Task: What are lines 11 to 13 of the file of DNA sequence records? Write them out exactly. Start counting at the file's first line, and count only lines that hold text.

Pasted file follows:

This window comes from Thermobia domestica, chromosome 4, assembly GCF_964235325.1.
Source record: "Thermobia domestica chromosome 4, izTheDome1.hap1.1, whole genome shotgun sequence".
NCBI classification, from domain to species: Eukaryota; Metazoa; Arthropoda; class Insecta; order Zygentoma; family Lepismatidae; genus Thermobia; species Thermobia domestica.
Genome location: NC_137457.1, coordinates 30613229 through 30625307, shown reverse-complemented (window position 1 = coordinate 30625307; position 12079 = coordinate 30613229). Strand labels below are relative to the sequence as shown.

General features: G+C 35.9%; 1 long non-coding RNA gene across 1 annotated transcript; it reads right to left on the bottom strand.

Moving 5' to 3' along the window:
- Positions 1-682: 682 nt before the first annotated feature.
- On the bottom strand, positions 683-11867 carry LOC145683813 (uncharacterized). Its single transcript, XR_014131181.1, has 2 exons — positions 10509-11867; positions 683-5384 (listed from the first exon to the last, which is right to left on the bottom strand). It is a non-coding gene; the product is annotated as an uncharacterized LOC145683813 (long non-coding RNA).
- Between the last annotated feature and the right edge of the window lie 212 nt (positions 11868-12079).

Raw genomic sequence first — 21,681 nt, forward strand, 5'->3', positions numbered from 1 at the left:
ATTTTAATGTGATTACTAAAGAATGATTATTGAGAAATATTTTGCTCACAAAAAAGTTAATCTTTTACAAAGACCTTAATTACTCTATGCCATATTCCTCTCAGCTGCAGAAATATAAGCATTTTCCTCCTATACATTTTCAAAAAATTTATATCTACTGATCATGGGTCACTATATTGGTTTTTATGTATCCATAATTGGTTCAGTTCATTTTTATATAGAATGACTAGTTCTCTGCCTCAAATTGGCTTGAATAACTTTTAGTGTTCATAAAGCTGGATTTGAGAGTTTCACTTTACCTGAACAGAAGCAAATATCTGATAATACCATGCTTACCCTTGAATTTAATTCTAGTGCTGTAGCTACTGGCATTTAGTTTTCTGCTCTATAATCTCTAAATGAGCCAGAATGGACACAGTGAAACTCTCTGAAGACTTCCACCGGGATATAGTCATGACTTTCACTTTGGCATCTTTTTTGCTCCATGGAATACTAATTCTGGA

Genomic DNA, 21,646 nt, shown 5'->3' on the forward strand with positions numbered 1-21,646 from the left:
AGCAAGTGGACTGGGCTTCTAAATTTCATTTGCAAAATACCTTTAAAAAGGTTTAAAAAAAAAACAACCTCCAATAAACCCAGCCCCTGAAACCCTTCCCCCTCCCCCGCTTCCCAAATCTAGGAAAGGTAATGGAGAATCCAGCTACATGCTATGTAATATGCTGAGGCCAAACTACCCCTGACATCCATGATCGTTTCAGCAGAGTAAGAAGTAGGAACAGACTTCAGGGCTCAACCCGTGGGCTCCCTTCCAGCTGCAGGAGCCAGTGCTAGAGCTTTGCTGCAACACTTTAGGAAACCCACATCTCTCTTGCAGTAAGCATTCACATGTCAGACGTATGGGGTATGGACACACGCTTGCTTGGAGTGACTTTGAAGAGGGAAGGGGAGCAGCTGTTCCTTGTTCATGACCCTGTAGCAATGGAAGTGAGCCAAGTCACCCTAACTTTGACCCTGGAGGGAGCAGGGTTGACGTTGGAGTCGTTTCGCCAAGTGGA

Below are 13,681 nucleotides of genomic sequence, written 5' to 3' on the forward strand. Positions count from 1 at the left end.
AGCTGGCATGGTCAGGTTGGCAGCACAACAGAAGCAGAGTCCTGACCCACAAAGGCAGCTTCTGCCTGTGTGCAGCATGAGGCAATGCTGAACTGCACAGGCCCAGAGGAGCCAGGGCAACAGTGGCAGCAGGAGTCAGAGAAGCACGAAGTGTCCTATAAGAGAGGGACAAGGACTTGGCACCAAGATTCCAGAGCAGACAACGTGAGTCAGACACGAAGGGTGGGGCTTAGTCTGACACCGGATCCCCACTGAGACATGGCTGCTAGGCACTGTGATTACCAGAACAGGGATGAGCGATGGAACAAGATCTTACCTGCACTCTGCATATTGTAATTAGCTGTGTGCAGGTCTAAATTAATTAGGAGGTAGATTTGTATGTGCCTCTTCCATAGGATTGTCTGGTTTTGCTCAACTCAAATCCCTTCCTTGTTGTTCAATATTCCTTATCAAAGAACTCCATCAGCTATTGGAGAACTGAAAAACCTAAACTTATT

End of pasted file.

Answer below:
ATTTTAATGTGATTACTAAAGAATGATTATTGAGAAATATTTTGCTCACAAAAAAGTTAATCTTTTACAAAGACCTTAATTACTCTATGCCATATTCCTCTCAGCTGCAGAAATATAAGCATTTTCCTCCTATACATTTTCAAAAAATTTATATCTACTGATCATGGGTCACTATATTGGTTTTTATGTATCCATAATTGGTTCAGTTCATTTTTATATAGAATGACTAGTTCTCTGCCTCAAATTGGCTTGAATAACTTTTAGTGTTCATAAAGCTGGATTTGAGAGTTTCACTTTACCTGAACAGAAGCAAATATCTGATAATACCATGCTTACCCTTGAATTTAATTCTAGTGCTGTAGCTACTGGCATTTAGTTTTCTGCTCTATAATCTCTAAATGAGCCAGAATGGACACAGTGAAACTCTCTGAAGACTTCCACCGGGATATAGTCATGACTTTCACTTTGGCATCTTTTTTGCTCCATGGAATACTAATTCTGGA

Genomic DNA, 21,646 nt, shown 5'->3' on the forward strand with positions numbered 1-21,646 from the left:
AGCAAGTGGACTGGGCTTCTAAATTTCATTTGCAAAATACCTTTAAAAAGGTTTAAAAAAAAAACAACCTCCAATAAACCCAGCCCCTGAAACCCTTCCCCCTCCCCCGCTTCCCAAATCTAGGAAAGGTAATGGAGAATCCAGCTACATGCTATGTAATATGCTGAGGCCAAACTACCCCTGACATCCATGATCGTTTCAGCAGAGTAAGAAGTAGGAACAGACTTCAGGGCTCAACCCGTGGGCTCCCTTCCAGCTGCAGGAGCCAGTGCTAGAGCTTTGCTGCAACACTTTAGGAAACCCACATCTCTCTTGCAGTAAGCATTCACATGTCAGACGTATGGGGTATGGACACACGCTTGCTTGGAGTGACTTTGAAGAGGGAAGGGGAGCAGCTGTTCCTTGTTCATGACCCTGTAGCAATGGAAGTGAGCCAAGTCACCCTAACTTTGACCCTGGAGGGAGCAGGGTTGACGTTGGAGTCGTTTCGCCAAGTGGA